Florence’s streets are filled with secrets and curiosities: some of them are known to those into history and local legends, others are so obscure...
The French Revolution began as an uprising of the people against the tyranny of the ancien regime, but by 1798 Napoleon had risen to power and was on a campaign of conquest throughout Europe. While some hailed the arrival of the French as bringers of the ideals of freedom and democracy, the reality was often something of the opposite. Thus, following the conquest of the Italian peninsula they set up a de facto colony in the south, the Parthenopaean Republic, which was a republic in name only. The oppression, which included looting, rape and other war crimes, was met with stiff opposition by the Italians, who embarked on what became a full blown guerilla war. The invaders responded with a reign of terror. For example, after two French soldiers were killed near the village of Itri, north of Naples, they retaliated by atrocities, including a massacre of approximately 60 innocent people. Among the victims was the father of Michele Pezza, who was to become the main leader of the resistance.
Born in 1771 into a relatively well to do family, he was quite mischievous as boy, which earned him the nickname “Fra’ Diavolo”, brother devil. He eventually became a courier for the royal postal system, and thus gained a detailed knowledge of the countryside, which would prove invaluable in the war. He joined the Neapolitan army in 1797 and was made a sergeant the following year, when his first encounters with the invaders occurred.
After a defeat, he was able to escape, recruited a force of guerrillas, and got the remaining Neapolitan troops out of an entrapment. The French soon conquered the entire mainland part of the Kingdom of Naples, and the royal family fled to Sicily, where they set up a government in exile. With the help of the British they sent an army of 5,000 troops to fight back. The ranks were soon swelled by brave people from all walks of life, including women and children, and became known as La Armata Cristiana della Santa Fede, the Christian Army of the Holy Faith. Pezza became one of the main leaders, personally recruiting 4,000 more fighters. He waged an aggressive guerrilla war against the French, attacking far and wide and disrupting supplies and communications. Spurred on by the brutal misdeeds of the enemy, he showed no mercy. A hefty reward was offered for his capture, dead or alive.
In June, 1799, the capital city of Naples was taken by the Italians, and by autumn the French were driven out of the rest of the Kingdom. The fighters moved north, and soon Rome was freed. Following the victory, Pezza was rewarded by being made a colonel in the regular army, and granted the title of Duke. He married and settled down to a peaceful family life.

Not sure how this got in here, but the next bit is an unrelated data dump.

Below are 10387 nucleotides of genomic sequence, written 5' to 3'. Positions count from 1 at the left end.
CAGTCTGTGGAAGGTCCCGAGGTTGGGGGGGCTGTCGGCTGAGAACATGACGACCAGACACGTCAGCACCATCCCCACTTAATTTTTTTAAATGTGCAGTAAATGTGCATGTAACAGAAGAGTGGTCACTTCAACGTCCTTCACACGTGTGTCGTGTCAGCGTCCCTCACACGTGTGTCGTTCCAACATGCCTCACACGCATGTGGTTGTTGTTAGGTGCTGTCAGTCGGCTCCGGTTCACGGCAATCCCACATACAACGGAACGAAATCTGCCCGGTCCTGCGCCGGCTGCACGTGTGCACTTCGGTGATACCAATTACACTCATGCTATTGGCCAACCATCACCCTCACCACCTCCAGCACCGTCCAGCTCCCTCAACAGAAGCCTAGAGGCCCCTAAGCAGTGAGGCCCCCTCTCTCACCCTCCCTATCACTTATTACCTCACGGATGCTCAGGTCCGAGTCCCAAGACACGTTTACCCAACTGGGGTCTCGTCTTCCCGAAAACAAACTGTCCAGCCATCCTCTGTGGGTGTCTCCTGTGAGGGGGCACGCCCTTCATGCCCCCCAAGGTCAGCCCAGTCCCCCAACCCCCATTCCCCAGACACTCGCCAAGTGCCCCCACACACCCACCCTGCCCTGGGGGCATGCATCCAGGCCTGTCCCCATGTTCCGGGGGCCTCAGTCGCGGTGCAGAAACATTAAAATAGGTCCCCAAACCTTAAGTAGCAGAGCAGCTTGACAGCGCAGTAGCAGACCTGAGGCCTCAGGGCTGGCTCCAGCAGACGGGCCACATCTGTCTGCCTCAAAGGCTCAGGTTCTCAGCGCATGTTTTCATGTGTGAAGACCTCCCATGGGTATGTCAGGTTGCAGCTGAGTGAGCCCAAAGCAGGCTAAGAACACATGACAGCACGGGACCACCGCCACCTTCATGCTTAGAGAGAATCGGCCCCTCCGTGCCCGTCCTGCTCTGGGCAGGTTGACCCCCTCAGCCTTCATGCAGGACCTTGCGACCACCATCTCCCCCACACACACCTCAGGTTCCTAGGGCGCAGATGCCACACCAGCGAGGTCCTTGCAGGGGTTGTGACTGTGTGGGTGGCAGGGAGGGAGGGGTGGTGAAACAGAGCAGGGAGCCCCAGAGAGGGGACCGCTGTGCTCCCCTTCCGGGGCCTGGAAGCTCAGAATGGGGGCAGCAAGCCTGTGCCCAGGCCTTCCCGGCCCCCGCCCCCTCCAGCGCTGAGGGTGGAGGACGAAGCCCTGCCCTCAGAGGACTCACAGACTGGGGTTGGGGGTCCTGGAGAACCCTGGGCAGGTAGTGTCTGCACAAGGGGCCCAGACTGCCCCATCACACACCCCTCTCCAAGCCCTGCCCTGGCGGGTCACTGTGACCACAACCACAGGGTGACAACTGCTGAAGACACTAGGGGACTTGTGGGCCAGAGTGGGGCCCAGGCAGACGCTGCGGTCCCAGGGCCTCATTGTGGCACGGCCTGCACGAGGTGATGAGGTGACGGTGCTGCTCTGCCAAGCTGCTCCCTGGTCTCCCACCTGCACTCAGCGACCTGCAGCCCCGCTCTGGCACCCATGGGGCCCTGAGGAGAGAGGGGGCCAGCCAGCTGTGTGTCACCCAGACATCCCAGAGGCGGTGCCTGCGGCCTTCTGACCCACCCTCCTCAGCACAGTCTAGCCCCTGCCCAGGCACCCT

The peace ended in 1806 when the French again invaded with a force of over 30,000. Outnumbered almost three to one, the Neapolitan army was no match for them. They took most of the Kingdom, and the royal family again had to take refuge in Sicily. Pezza and the guerrillas fought back but were unable to achieve any decisive victories. He fled to Sicily, recruited more fighters, and joined a British force to assist in the defense of Gaeta, which had held out against the enemy. Pezza and the guerrillas fought bravely, but were outmanned and suffered defeat. He managed to escape, and then conducted a series of raids along the coast.
Following a British victory in Calabria, Pezza and his force landed there, joined the local freedom fighters, and laid siege to the French position at Cosenza. Victory was at hand, but the French took Gaeta and sent 10,000 troops from there to the battle. The Italians made a brave stand at Lauria, but were slaughtered. Unfortunately the British decided to withdraw. Pezza continued to fight, despite the odds against him. A huge price was again placed on his head, which he scoffed at.
He moved on Gaeta and with a force of just 300 was able to cause considerable trouble for the enemy. Determined to get him, the French managed to surround his position and attacked. Most of his men were killed in action or executed after being taken prisoners, but he managed to get away. Fleeing to Abruzzi, he joined up with other fighters and soon lead a small army of 2,000. A much larger enemy force surrounded them; most of the freedom fighters were killed or captured; Pezza, though wounded, again escaped, but was betrayed shortly after and taken prisoner on November 1, 1806.
Recognizing his military genius, the French offered him a vast sum of money if he would join them, but he chose death instead and was executed shortly afterwards. The Italians fought on despite overwhelming odds, enduring massacres and other atrocities until the French finally withdrew in 1815. Michele Pezza lives on as a folk hero, one of the great champions of liberty.